If you live within reach of the ground there are times when you just have to get there. The Yorkshire second innings was one of these. The rest of this match would not really start until the Somerset bowlers got at the Yorkshire batsmen and that time was nigh. Not being able to find your door key slows you up. I always leave my door key in one of two places. A lesson learned from spending most of my childhood watching my father search for his door keys. My key wasn’t in either place. I know because I spent the next few minutes, knowing the Yorkshire innings was racing towards me, running up and back between the two. Searching both places and every other conceivable place where I might possibly have left my key but knew I hadn’t. And before anyone asks, that includes my trouser pockets where it normally resides when I am on the move. And all the time, my laptop now packed away, not knowing just how close the start of the Yorkshire innings was. I can report that it takes five increasingly frantic searches of every possible place a key might have been put but wasn’t, including racing up and down the stairs like Roelof van der Merwe on a quick single, before sense sinks in and you decide to take the spare key.

And then the three-minute, or one over, wait for the bus seemed to take at least half an hour. And a lost door key is a worry. Nearly as much as not knowing the score. A text to my expert summarizer who gave me a lift home after the second day reveals it had not fallen out of my pocket into his car. A bus journey to the cricket is always shorter with a book. My current one is about the seismic changes in world politics in 1946-47, nothing new there then, but somehow, in comparison with not knowing the score upon which the Championship might depend, 1946-47 failed to hold my attention.

And then that urgent, “Yorkshire are already one down,” came over my shoulder. For a third, possibly last, day the crowd was huge. To the eye it rivalled the first two. I took station in the Ondaatje Stand from where the scoreboards told me Lyth had gone for 1. Caught Overton bowled Davey. Edged to slip then, and one of the two Yorkshire batsmen I feared might play a long innings had gone. The chances of a Yorkshire victory were remote. Yorkshire needed 425 but that 128-year wait for the title demanded certainty, and of all the sports cricket is the least capable of providing certainty.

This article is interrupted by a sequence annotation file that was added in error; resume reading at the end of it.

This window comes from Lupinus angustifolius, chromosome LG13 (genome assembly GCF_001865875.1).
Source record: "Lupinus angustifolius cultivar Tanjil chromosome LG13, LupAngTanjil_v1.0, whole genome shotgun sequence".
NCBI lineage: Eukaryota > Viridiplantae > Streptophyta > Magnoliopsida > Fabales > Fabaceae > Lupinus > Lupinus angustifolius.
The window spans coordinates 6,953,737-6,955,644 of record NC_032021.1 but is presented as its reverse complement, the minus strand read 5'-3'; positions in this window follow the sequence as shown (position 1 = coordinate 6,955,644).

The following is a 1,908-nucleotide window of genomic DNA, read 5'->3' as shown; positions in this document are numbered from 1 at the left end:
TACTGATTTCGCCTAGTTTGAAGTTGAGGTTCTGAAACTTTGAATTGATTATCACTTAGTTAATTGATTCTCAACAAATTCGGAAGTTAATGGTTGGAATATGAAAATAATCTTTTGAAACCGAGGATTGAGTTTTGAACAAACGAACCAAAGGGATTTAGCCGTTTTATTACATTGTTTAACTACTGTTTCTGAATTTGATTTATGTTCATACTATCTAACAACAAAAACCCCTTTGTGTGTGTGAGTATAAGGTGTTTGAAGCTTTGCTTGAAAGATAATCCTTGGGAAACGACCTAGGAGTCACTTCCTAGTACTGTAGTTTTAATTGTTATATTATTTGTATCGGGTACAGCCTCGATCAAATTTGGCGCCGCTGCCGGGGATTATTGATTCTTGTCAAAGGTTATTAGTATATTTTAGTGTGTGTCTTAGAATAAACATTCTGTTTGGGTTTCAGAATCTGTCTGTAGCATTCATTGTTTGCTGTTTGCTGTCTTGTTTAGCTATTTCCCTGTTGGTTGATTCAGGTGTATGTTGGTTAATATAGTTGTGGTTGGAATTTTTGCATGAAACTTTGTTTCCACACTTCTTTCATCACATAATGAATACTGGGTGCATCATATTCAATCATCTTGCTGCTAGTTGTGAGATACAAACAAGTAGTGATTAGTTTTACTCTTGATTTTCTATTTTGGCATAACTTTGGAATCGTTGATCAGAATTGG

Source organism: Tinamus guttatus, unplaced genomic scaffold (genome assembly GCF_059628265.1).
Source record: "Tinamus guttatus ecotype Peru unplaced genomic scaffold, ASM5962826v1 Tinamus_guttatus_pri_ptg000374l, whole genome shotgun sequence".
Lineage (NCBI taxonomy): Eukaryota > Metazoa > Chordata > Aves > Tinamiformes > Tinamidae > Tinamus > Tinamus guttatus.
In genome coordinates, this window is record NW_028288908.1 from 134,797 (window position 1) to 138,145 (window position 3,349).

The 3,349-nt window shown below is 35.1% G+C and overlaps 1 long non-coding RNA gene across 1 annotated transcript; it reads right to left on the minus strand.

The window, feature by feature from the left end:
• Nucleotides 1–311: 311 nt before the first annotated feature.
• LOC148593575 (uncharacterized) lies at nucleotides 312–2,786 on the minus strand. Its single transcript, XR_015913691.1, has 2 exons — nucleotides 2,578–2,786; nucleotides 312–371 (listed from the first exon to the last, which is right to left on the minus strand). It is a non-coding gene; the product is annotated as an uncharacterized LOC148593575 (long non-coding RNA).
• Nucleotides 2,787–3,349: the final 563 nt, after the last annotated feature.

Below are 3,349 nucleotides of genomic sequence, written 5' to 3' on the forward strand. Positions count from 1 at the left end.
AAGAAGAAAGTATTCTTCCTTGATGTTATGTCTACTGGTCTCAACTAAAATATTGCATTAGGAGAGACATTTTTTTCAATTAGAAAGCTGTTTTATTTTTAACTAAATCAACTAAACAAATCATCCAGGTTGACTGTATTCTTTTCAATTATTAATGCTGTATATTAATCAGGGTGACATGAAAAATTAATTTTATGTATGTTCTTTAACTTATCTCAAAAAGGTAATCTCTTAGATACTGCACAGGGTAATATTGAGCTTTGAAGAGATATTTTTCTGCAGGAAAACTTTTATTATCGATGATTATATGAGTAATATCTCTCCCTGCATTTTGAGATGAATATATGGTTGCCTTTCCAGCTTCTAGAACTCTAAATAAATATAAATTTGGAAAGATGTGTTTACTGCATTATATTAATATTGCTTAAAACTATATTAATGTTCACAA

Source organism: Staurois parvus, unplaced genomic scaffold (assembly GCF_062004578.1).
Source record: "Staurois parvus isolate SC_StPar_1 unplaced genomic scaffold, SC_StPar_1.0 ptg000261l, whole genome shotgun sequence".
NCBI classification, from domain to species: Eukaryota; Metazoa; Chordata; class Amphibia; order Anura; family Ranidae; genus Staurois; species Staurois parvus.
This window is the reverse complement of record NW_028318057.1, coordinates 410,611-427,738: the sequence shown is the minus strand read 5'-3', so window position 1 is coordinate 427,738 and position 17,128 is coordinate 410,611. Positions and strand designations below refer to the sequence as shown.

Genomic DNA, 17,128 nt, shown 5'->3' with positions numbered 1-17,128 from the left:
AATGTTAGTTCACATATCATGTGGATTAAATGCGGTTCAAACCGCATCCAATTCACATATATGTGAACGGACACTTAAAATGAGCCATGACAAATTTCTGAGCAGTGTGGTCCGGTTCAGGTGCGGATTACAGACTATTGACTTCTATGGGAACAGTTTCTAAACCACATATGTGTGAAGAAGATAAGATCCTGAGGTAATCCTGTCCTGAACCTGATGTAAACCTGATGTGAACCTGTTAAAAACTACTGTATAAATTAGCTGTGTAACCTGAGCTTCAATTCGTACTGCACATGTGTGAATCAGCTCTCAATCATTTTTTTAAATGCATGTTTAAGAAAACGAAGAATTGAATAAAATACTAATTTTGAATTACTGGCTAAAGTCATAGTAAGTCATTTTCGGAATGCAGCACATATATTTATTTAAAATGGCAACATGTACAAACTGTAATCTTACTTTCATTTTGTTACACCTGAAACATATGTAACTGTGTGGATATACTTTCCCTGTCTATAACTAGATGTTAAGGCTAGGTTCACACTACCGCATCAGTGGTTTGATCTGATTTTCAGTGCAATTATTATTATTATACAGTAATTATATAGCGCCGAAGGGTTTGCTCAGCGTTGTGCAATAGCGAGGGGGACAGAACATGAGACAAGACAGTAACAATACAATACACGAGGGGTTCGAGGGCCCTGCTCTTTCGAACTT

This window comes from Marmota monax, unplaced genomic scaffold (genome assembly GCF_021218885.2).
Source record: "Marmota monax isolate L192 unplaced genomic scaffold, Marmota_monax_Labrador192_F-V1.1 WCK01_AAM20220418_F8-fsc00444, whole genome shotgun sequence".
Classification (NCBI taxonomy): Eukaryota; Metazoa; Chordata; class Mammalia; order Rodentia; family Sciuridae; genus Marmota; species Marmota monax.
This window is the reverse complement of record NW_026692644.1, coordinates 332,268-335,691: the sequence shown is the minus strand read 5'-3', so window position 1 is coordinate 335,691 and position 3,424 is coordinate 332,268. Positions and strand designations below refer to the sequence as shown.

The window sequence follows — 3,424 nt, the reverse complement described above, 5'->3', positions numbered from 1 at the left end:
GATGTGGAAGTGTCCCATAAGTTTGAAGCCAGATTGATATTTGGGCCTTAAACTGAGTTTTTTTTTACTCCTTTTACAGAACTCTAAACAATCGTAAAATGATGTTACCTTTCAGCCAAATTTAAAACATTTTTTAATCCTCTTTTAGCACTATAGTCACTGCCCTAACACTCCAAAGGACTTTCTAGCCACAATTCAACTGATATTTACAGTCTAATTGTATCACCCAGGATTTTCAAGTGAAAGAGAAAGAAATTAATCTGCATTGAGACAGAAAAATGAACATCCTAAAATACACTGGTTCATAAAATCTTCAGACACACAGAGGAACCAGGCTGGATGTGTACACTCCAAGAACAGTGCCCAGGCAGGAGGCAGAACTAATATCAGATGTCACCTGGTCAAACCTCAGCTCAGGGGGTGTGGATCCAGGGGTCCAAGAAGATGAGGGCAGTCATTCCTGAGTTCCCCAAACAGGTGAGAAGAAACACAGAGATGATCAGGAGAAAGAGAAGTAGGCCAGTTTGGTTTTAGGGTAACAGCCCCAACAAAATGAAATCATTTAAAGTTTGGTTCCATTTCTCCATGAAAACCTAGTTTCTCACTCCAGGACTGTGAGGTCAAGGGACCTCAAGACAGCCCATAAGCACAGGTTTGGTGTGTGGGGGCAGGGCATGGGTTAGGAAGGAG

The other Yorkshire batsman who was capable of stretching the strain on Somerset hearts was Ballance. He had done it ruthlessly, and seemingly endlessly, at Headingley and he might do it again here. He certainly looked comfortable enough even beneath overcast skies. Bess was on early, as soon as I sat down. Ballance drove him smoothly through the off side to the Somerset Stand for four ahead of a fielder engaged in an unavailing chase all the way to that long boundary. Davey was pulled to the same place to cheers from the Yorkshire dressing room just over my left shoulder. Tattersall, who had opened in place of the injured Fraine, added to my unease about the ease with which runs were starting to come when he turned Davey to the Colin Atkinson boundary. By the time Ballance cut Bess to the Somerset Stand there was more than a hint of tension in the air. It was totally irrational of course; Yorkshire still needed a monumental 390 to win and Somerset still had more than five sessions to bowl them out. But the Taunton buzz was subdued as, at times, as they say, a hush descended. People were watching. Not missing a ball. Waiting. Waiting. Waiting for a wicket. Waiting, if any dared breath the thought, for the win that would keep in sight an end to that 128-year long wait.

As the relief of the lunch break approached Abell turned to Overton, unleashed Somerset’s spear-thrower from the Somerset Pavilion End. Ballance faced the final over. “C’mon Jamie O!” the silence shattering call from Abell. The fourth ball was a full toss. Ballance drove through point to the Caddick Pavilion to applause from the crowd. A good stroke, even off a full toss, getting acknowledgement from among the cauldron of emotion that had enveloped the Cooper Associates County Ground.

“C’mon Jamie O” the thought in every Somerset mind as Overton ran in to deliver his fifth ball. When Overton is getting it righ he runs in with a smoothness and mounting momentum that exudes pent-up power. When his arm comes over the motion is as smooth as his run up but the ball is propelled like a rocket. He angled that fifth ball in at Ballance’s off stump. Ballance moved across to defend. The ball perhaps moved a trace away, the snick was audible from sixty yards and Davies’ gloves, as smooth in their movement as Overton’s action, did the rest. The cauldron of emotion erupted. Applause. Cheers. Relief. Intense relief. Ballance was gone. The match was within Somerset’s grasp. It might take time but it would, surely, surely now, come.